Delmarva Drives
Atlantic Assault PDF Print E-mail
Written by Fran Severn   
Friday, 13 November 2009 08:49

It seems as though Delmarva generally dodges the bullet when it comes to hurricanes. Charlie, Bob – most of them swing eastward and go into the Atlantic without causing too much trouble. Even Isabel, whose original track had her slamming into Salisbury head-on, shuffled over to swamp DC and Baltimore. Her devastation along the Chesapeake was, fortunately, a rare thing.


Ida (ok, so it’s the remnants of Ida, but if it looks like a duck…) reminds us of how generally lucky we are. The Weather Channel says the wave action is similar to a Cat 1 hurricane, although the winds are far less. (Sustained winds of 65 to be a Cat 1 storm. We’ve been peaking at around 50. Close enough.)


When Ocean City first implemented its beach erosion/stabilization project, Nancy Howard – now an Ocean City Council member – was in charge. She oversaw the planning, the implementation, the public relations. Whatever happened, however it turned out, she was going to be the first to hear about it. If it worked, a lot of other people would be trying to share the glory. If it failed, she’d be out there on what was left of the beach all alone.


The project wrapped up just about the time Hurricane Hugo started chugging up the Atlantic coast. It looked as though he’d rumble into Ocean City, but then decided to wreak havoc on the interior of the Carolinas instead. I called her after Hugo dissipated and asked her what she thought when it looked as though Hugo had OC in his sights. “My first thought was, ‘Bring it on. We won’t know if it worked until we get hit.’ And then I thought, ‘What am I thinking? We don’t want a storm like that ever hitting us. This is protection, not a dare.’”


From what The Weather Channel is showing, much of the beach is gone. But the Boardwalk, the hotels, the infrastructure are still in place. A little battered, perhaps, but still standing.


When the weather settles, stand in the parking lot at the Inlet and look over to Assateague. Before the big nor’easter that created the Inlet, the OC beach and Assateague were side-by-side. The distance Assateague has moved back is a sign of the natural movement of a barrier island. If it weren’t for the beach stabilization project, Trimper’s, the Boardwalk, Seacrets, Fager’s Island, the high-rises – all would be gone. Looks like Nancy’s project did exactly what it was designed to do. Sand can be pumped back along the shoreline. It’s not so easy to replace structures and roads.






Last Updated on Friday, 13 November 2009 08:53
Awards Time PDF Print E-mail
Written by Fran Severn   
Thursday, 12 November 2009 15:18

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Talbot County Bike Guide

You’re probably not thinking about hopping on you bicycle and pedaling around the Talbot County countryside today. Hard to appreciate the autumn colors through driving wind and rain. But you could make some plans for better weather with the Talbot County Bicycle Guide. It won the award for the Best New Program at the recent Maryland Tourism Summit.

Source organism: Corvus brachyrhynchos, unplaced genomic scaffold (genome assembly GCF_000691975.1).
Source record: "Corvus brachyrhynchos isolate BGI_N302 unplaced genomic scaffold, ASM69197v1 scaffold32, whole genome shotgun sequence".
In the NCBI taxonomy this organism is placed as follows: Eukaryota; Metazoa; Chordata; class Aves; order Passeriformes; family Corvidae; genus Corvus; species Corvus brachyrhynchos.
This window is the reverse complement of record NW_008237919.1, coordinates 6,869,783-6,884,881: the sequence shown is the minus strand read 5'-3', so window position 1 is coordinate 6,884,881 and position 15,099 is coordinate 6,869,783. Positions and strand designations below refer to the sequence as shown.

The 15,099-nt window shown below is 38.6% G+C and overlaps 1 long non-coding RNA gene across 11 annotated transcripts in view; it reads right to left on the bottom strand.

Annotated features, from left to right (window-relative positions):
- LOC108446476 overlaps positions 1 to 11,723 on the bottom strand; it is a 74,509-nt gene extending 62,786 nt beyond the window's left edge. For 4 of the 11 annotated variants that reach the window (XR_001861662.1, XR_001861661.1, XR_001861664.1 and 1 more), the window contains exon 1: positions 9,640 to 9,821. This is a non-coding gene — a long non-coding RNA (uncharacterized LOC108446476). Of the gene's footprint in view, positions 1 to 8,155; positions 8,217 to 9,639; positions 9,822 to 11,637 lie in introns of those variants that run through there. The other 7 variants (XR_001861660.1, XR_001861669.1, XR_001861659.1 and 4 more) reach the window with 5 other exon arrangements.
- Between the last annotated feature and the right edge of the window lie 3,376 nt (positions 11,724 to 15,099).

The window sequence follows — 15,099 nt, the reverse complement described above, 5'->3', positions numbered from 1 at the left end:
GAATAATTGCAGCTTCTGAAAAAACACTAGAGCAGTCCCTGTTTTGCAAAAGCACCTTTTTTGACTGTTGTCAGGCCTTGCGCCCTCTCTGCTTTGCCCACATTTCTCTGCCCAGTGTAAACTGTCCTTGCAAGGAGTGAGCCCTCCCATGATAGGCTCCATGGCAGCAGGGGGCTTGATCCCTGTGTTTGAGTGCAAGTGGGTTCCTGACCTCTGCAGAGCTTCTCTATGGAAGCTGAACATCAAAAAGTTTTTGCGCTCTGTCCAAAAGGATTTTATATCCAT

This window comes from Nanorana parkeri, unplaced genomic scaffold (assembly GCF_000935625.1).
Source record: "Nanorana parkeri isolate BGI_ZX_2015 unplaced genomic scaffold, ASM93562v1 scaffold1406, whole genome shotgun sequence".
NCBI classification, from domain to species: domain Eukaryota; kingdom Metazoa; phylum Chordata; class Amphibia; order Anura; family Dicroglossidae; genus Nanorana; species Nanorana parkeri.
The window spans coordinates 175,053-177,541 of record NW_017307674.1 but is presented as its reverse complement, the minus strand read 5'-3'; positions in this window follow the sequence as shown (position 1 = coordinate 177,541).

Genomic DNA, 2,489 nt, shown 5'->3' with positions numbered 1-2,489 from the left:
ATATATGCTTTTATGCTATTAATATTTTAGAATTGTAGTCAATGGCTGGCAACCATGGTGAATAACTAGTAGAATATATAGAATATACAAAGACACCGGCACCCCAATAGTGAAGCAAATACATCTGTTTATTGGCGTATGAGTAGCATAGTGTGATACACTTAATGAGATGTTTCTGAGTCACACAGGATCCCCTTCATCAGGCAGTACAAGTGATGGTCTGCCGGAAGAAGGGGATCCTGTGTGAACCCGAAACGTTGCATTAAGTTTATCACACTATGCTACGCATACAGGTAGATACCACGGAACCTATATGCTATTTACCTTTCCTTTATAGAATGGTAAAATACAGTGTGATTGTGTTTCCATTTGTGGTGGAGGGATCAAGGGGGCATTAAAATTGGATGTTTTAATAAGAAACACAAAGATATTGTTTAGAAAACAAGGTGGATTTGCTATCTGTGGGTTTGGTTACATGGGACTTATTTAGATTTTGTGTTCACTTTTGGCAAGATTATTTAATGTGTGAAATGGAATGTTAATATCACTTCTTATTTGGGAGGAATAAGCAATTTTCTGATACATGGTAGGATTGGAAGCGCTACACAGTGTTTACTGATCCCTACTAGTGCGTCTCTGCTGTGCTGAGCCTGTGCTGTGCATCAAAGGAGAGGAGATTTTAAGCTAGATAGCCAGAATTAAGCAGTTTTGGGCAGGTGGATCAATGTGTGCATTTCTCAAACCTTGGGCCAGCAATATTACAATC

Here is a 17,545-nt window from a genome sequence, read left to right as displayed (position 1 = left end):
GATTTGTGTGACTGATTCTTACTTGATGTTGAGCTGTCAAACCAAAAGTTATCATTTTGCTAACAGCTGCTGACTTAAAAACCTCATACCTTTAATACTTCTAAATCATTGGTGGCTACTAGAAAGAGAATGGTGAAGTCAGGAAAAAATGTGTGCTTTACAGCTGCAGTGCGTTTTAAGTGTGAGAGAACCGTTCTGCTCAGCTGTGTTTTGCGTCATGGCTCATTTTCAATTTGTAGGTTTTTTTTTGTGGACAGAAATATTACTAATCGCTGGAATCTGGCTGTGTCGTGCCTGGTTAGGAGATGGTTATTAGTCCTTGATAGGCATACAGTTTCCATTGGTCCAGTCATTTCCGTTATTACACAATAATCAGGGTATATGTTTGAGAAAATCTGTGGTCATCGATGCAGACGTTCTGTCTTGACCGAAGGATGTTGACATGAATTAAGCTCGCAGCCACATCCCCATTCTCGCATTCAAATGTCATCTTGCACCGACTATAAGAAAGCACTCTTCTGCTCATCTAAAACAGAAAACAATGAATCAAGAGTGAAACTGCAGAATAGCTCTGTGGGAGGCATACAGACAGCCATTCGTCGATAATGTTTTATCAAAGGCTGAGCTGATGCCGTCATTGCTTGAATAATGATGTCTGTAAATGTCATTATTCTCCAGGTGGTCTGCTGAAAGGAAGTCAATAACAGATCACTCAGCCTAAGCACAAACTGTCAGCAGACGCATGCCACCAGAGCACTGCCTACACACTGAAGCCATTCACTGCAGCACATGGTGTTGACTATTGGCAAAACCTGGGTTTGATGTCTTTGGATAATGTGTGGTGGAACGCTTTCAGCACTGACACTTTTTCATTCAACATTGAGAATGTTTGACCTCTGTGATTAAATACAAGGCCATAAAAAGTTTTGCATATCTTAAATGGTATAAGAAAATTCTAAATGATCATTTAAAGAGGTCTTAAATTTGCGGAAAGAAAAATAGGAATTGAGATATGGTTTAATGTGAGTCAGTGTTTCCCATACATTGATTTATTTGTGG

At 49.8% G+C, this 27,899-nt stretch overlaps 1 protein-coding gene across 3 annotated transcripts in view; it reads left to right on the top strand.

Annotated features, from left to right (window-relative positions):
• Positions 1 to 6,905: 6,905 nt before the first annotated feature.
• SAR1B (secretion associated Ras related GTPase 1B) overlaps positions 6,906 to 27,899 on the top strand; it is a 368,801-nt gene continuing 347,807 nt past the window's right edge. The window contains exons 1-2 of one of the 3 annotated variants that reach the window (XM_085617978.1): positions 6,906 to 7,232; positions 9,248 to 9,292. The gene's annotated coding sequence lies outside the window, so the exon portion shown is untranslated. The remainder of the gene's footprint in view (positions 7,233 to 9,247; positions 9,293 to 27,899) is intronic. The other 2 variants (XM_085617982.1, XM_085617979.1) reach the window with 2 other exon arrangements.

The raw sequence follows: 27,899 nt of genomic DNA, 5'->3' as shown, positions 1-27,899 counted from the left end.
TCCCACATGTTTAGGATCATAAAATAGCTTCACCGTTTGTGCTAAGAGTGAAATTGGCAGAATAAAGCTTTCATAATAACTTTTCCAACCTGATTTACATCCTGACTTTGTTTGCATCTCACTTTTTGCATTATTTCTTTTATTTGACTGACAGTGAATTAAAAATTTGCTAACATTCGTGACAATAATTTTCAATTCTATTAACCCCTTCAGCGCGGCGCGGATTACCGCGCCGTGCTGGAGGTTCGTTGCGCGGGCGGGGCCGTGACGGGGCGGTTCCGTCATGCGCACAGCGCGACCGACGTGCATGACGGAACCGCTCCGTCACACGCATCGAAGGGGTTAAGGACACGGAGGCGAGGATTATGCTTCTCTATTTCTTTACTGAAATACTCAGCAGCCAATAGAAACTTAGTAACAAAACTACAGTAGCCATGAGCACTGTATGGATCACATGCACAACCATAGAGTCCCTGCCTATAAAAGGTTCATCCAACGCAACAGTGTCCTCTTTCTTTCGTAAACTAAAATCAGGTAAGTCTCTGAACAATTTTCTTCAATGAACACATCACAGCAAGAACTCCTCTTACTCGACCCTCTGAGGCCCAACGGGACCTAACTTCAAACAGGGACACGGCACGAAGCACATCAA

The fold-out guide covers six themed rides, each about 30 miles long. The color-coded maps are well-detailed, and the written directions are equally in-depth. The maps even suggest good spots for photo ops. There’s also a list of bike rental and repair shops. Even the paper is user-friendly; it’s thinker than most maps, able to withstand frequent foldings and the occasional rain shower.


Kudos to Talbot County Tourism Director Debbie Dodson and her team.


Southern Delaware Tourism Award

Southern Delaware Tourism is seeking nominees for its 2009 Tourism Recognition Award. It goes to the individual or organization which has had that biggest impact on the region’s tourism. The nominee’s work had to have happened before September, 2009. The 2008 Award went to The Apple Scrapple Festival Committee. That event draws about 25,000 people to Bridgeville each year. For more information or to make a nomination, call 301-539-5443.

Channeling My Inner Mike Seidel PDF Print E-mail
Written by Fran Severn   
Thursday, 12 November 2009 07:56


It’s lively out there today! Campbell Field Airport in Accomack Count suggests that Virginia adopt “Laughter in the Rain” as the state song for the next couple of days. I’m 30 miles inland, and the wind is howling around the house. Along the coast, the beaches are getting hammered; Mike Seidel is being blown around in Virginia Beach, wave action is reportedly fierce, and common sense says to stay home, tune into The Weather Channel, and be ready for local flooding and power outages.


So, of course, I want to go to the Inlet at Ocean City. I want to see it for myself. I can claim that it’s my old reporter’s instincts coming to the fore. I’m used to being in the center of the action, and this is the biggest action around. So I should be there experiencing and reporting on it, right? And, c’mon, admit it, you’d be there right next to me, reporter or not.